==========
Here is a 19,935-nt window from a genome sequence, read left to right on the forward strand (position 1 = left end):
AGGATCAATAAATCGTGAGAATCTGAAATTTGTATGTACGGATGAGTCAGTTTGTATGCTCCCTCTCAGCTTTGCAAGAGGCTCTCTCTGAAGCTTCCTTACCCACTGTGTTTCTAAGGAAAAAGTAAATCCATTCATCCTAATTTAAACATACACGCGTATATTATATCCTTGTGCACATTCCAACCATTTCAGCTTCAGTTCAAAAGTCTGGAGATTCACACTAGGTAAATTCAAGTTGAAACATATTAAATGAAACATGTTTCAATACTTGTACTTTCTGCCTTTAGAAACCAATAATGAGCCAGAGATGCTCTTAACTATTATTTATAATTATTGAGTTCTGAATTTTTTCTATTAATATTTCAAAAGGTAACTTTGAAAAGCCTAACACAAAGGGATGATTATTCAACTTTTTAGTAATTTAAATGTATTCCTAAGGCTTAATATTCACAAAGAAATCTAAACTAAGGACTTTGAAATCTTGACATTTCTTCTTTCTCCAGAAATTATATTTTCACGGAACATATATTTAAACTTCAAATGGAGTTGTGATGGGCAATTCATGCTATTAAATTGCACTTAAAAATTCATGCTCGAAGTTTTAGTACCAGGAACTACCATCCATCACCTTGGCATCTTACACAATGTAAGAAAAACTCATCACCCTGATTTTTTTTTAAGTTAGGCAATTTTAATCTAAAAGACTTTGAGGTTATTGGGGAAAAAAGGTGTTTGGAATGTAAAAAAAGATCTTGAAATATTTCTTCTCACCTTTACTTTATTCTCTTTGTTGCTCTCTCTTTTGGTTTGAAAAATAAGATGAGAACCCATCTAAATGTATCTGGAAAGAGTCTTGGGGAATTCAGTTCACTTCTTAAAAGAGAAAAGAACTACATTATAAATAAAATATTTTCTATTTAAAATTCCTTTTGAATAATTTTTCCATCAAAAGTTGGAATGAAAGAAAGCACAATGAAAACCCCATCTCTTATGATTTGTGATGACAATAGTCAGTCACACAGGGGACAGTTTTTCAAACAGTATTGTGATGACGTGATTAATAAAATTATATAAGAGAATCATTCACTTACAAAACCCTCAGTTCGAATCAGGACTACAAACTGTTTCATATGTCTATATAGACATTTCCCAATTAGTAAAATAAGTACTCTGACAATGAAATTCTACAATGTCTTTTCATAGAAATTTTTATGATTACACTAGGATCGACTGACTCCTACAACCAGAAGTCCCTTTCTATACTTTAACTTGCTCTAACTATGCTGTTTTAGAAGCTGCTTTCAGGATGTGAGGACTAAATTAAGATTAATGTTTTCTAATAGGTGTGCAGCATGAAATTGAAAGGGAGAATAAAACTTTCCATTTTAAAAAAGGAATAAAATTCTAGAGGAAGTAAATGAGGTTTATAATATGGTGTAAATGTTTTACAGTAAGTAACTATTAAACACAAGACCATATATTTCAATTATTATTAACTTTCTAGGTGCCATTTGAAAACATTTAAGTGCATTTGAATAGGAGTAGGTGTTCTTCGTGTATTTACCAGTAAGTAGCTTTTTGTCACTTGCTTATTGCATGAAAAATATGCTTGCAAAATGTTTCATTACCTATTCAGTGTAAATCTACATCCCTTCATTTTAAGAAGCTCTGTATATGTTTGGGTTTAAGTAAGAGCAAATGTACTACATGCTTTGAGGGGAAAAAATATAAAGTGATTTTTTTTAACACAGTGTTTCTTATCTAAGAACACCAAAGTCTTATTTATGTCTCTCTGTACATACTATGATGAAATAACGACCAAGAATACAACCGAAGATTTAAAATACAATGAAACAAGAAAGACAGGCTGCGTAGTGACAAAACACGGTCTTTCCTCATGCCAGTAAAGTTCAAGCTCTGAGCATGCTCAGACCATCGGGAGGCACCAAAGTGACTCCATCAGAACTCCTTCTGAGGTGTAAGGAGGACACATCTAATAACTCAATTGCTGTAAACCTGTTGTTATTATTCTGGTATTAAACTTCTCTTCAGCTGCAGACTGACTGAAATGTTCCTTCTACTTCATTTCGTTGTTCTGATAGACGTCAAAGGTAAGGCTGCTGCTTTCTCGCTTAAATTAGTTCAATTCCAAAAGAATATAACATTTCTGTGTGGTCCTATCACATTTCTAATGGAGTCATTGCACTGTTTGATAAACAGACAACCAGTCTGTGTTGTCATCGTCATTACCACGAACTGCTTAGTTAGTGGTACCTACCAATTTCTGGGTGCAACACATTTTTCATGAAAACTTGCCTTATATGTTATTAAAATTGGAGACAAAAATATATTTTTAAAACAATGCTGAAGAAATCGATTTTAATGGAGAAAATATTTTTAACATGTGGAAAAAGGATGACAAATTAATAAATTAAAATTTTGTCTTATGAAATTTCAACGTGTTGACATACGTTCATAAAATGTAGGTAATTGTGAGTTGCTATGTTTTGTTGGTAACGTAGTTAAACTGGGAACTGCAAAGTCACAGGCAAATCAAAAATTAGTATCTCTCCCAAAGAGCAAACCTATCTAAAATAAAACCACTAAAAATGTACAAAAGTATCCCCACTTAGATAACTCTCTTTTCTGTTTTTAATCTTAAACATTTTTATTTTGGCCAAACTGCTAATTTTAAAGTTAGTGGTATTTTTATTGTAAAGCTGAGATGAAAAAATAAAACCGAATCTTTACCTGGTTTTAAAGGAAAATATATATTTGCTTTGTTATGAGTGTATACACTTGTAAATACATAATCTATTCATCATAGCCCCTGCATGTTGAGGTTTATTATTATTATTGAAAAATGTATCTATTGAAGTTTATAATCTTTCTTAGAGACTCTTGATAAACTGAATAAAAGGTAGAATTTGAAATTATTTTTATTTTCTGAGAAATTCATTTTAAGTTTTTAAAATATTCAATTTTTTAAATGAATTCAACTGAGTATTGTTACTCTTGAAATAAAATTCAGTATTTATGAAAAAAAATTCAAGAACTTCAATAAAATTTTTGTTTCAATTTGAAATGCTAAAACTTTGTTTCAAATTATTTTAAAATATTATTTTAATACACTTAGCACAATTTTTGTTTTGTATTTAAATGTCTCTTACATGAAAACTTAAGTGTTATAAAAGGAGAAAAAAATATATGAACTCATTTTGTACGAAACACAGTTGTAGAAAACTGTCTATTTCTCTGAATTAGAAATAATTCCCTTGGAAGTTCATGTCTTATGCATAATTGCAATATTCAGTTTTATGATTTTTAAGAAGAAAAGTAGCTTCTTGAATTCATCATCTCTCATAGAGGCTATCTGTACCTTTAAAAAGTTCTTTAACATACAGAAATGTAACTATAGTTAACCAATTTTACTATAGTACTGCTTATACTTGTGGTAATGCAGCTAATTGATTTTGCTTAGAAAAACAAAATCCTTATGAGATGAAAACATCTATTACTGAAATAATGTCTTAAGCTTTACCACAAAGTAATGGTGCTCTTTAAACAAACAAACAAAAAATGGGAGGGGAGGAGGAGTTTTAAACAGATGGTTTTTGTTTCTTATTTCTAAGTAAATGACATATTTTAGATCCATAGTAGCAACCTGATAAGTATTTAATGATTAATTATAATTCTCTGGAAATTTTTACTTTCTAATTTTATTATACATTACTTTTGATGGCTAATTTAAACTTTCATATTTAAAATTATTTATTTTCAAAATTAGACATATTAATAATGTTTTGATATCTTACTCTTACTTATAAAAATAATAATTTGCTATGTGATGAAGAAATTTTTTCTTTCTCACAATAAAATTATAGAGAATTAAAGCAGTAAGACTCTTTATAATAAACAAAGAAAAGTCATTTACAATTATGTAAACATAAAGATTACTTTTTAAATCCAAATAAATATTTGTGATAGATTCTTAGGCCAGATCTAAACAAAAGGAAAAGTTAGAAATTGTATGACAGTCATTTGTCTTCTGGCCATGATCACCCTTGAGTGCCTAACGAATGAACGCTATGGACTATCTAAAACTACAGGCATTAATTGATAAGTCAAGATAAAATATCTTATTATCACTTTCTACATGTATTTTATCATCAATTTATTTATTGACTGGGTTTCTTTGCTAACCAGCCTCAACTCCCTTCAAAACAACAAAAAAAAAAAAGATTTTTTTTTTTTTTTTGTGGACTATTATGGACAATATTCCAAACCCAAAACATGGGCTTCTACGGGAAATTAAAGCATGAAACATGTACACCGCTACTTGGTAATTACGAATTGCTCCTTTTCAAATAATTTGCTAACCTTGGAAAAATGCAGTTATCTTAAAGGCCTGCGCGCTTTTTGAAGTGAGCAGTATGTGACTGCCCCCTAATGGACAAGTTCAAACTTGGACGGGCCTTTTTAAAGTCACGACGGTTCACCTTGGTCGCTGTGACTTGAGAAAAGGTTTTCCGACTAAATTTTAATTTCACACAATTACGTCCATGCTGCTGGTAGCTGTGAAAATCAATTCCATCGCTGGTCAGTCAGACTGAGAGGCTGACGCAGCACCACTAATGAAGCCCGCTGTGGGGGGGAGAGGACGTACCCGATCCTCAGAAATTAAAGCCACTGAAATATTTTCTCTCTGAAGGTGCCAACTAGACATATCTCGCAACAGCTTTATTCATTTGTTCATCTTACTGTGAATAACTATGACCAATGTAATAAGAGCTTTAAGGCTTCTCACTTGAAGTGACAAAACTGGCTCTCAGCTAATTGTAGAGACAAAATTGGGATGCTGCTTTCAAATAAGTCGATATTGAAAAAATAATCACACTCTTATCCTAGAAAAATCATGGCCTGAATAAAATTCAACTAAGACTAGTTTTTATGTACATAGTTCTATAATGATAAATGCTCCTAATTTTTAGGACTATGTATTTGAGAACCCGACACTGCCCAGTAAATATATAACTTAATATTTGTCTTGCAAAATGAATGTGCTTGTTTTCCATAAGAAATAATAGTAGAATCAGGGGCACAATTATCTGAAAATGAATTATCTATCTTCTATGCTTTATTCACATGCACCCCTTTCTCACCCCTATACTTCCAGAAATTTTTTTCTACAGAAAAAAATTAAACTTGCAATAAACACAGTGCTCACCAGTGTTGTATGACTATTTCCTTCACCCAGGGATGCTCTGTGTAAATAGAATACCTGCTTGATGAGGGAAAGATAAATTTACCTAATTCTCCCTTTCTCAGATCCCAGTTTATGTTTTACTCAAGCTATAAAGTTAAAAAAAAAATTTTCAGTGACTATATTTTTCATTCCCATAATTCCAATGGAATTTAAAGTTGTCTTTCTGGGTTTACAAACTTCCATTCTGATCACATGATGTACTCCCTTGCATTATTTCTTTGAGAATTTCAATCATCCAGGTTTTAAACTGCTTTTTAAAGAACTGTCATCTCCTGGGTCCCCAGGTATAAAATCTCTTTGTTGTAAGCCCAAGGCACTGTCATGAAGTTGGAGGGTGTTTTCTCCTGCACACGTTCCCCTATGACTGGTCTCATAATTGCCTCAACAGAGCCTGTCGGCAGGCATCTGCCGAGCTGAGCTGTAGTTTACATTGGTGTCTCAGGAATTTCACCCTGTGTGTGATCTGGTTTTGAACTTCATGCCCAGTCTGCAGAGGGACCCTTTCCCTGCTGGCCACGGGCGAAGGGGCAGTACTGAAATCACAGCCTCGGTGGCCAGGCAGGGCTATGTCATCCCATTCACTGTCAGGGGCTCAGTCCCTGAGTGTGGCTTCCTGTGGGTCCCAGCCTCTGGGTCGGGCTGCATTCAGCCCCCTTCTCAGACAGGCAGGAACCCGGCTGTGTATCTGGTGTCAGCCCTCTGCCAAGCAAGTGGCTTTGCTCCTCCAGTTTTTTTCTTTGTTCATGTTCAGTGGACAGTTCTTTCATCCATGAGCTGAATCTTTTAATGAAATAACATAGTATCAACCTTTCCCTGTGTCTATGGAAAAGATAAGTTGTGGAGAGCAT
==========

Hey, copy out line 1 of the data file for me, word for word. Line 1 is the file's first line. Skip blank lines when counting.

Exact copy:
Here is a 19,935-nt window from a genome sequence, read left to right on the forward strand (position 1 = left end):